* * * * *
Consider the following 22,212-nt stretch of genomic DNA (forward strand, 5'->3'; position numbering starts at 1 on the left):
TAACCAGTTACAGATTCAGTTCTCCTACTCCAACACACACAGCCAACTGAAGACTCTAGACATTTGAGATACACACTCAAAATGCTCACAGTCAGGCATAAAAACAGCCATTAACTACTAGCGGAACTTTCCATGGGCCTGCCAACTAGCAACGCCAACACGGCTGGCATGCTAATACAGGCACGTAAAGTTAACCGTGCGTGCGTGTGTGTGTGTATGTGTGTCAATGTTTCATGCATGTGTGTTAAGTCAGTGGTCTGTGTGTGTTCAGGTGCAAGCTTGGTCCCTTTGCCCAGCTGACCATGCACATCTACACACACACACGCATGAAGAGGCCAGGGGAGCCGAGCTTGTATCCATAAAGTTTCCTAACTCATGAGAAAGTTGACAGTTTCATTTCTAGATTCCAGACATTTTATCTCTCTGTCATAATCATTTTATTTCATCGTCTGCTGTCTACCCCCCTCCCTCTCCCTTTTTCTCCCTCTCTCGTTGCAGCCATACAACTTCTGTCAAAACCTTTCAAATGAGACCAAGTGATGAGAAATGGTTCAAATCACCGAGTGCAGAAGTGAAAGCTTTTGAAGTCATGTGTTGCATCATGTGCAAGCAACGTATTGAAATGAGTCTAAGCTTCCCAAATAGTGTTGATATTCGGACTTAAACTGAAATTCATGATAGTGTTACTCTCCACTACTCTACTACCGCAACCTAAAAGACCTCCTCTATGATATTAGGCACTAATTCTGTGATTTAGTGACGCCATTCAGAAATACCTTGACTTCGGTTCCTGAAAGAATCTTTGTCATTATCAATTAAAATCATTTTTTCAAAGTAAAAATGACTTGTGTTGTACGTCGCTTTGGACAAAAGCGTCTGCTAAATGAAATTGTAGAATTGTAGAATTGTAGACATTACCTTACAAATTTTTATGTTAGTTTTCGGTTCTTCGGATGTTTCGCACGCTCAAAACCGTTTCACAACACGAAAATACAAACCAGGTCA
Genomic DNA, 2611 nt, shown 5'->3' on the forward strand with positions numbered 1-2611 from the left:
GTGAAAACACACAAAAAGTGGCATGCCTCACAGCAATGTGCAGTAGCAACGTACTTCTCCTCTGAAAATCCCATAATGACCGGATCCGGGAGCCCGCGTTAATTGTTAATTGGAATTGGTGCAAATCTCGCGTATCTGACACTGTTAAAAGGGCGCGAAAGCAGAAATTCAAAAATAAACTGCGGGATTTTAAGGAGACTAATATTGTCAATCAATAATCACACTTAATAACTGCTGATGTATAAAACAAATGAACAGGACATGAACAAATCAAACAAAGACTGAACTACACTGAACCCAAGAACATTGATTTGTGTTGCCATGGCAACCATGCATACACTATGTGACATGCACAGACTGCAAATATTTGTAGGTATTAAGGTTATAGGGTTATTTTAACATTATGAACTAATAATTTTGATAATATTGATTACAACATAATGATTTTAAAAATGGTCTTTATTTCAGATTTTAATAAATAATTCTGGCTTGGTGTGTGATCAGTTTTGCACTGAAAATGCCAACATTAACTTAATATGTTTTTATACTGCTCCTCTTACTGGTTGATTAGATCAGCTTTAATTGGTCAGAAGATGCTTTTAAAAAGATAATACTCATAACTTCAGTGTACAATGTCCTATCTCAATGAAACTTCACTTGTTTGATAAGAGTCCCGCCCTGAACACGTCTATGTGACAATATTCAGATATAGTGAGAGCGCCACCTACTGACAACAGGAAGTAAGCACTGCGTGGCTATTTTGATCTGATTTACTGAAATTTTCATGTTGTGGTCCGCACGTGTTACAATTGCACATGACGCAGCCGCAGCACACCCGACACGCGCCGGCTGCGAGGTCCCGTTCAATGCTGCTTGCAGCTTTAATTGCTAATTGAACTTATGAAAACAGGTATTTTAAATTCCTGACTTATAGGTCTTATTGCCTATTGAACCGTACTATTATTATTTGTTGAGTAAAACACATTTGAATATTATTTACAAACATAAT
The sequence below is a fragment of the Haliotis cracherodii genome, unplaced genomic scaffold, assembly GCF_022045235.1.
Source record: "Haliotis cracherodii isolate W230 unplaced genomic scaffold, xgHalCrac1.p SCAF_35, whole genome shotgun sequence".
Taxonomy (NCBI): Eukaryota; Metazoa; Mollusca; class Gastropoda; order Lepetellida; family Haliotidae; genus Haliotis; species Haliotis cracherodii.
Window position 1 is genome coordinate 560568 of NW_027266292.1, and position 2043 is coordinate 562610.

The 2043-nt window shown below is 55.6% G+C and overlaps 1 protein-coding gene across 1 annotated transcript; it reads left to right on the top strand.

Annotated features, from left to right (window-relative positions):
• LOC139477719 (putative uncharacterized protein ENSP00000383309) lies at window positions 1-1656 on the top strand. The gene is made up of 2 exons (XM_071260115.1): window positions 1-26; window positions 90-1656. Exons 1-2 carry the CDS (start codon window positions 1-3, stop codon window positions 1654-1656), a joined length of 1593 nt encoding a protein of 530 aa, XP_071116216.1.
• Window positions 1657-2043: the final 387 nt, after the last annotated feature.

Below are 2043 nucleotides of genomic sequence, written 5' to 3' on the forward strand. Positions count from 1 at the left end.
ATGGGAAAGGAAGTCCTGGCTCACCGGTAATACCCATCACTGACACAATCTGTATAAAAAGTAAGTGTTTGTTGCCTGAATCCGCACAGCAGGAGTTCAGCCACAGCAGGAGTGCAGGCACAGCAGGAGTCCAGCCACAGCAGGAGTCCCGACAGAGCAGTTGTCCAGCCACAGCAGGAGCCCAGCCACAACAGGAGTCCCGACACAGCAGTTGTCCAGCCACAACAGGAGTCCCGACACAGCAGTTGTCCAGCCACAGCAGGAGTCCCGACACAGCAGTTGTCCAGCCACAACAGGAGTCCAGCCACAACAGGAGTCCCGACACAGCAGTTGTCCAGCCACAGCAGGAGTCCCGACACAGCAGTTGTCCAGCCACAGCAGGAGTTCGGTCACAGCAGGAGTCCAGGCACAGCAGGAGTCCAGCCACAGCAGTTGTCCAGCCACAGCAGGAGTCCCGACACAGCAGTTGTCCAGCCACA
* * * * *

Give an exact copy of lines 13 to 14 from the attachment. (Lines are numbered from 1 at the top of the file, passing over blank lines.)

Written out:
Below are 2043 nucleotides of genomic sequence, written 5' to 3' on the forward strand. Positions count from 1 at the left end.
ATGGGAAAGGAAGTCCTGGCTCACCGGTAATACCCATCACTGACACAATCTGTATAAAAAGTAAGTGTTTGTTGCCTGAATCCGCACAGCAGGAGTTCAGCCACAGCAGGAGTGCAGGCACAGCAGGAGTCCAGCCACAGCAGGAGTCCCGACAGAGCAGTTGTCCAGCCACAGCAGGAGCCCAGCCACAACAGGAGTCCCGACACAGCAGTTGTCCAGCCACAACAGGAGTCCCGACACAGCAGTTGTCCAGCCACAGCAGGAGTCCCGACACAGCAGTTGTCCAGCCACAACAGGAGTCCAGCCACAACAGGAGTCCCGACACAGCAGTTGTCCAGCCACAGCAGGAGTCCCGACACAGCAGTTGTCCAGCCACAGCAGGAGTTCGGTCACAGCAGGAGTCCAGGCACAGCAGGAGTCCAGCCACAGCAGTTGTCCAGCCACAGCAGGAGTCCCGACACAGCAGTTGTCCAGCCACA